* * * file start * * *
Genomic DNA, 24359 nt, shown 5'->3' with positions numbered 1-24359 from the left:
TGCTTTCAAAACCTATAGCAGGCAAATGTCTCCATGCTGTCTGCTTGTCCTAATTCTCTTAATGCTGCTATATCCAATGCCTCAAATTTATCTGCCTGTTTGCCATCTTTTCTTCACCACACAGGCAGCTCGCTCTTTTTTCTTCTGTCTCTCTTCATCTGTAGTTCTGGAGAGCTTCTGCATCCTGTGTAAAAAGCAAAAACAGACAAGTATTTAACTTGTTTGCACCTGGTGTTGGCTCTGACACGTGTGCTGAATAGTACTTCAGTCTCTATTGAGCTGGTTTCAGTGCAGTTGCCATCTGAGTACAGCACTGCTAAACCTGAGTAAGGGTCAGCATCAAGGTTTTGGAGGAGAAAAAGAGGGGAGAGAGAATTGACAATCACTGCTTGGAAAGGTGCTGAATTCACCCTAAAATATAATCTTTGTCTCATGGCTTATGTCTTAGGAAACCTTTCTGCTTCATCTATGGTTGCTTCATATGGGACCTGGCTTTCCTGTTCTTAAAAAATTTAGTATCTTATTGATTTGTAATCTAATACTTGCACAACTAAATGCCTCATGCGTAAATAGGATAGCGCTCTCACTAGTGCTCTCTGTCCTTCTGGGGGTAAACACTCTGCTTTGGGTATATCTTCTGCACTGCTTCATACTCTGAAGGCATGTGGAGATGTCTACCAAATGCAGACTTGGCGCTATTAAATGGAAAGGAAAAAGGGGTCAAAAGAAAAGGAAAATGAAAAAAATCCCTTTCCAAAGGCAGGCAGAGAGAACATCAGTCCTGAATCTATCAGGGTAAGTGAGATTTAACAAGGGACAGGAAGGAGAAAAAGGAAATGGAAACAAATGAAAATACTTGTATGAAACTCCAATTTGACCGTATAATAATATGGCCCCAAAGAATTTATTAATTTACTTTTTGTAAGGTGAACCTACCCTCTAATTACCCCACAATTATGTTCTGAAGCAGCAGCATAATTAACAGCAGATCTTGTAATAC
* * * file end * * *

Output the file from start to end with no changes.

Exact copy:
Genomic DNA, 24359 nt, shown 5'->3' with positions numbered 1-24359 from the left:
TGCTTTCAAAACCTATAGCAGGCAAATGTCTCCATGCTGTCTGCTTGTCCTAATTCTCTTAATGCTGCTATATCCAATGCCTCAAATTTATCTGCCTGTTTGCCATCTTTTCTTCACCACACAGGCAGCTCGCTCTTTTTTCTTCTGTCTCTCTTCATCTGTAGTTCTGGAGAGCTTCTGCATCCTGTGTAAAAAGCAAAAACAGACAAGTATTTAACTTGTTTGCACCTGGTGTTGGCTCTGACACGTGTGCTGAATAGTACTTCAGTCTCTATTGAGCTGGTTTCAGTGCAGTTGCCATCTGAGTACAGCACTGCTAAACCTGAGTAAGGGTCAGCATCAAGGTTTTGGAGGAGAAAAAGAGGGGAGAGAGAATTGACAATCACTGCTTGGAAAGGTGCTGAATTCACCCTAAAATATAATCTTTGTCTCATGGCTTATGTCTTAGGAAACCTTTCTGCTTCATCTATGGTTGCTTCATATGGGACCTGGCTTTCCTGTTCTTAAAAAATTTAGTATCTTATTGATTTGTAATCTAATACTTGCACAACTAAATGCCTCATGCGTAAATAGGATAGCGCTCTCACTAGTGCTCTCTGTCCTTCTGGGGGTAAACACTCTGCTTTGGGTATATCTTCTGCACTGCTTCATACTCTGAAGGCATGTGGAGATGTCTACCAAATGCAGACTTGGCGCTATTAAATGGAAAGGAAAAAGGGGTCAAAAGAAAAGGAAAATGAAAAAAATCCCTTTCCAAAGGCAGGCAGAGAGAACATCAGTCCTGAATCTATCAGGGTAAGTGAGATTTAACAAGGGACAGGAAGGAGAAAAAGGAAATGGAAACAAATGAAAATACTTGTATGAAACTCCAATTTGACCGTATAATAATATGGCCCCAAAGAATTTATTAATTTACTTTTTGTAAGGTGAACCTACCCTCTAATTACCCCACAATTATGTTCTGAAGCAGCAGCATAATTAACAGCAGATCTTGTAATAC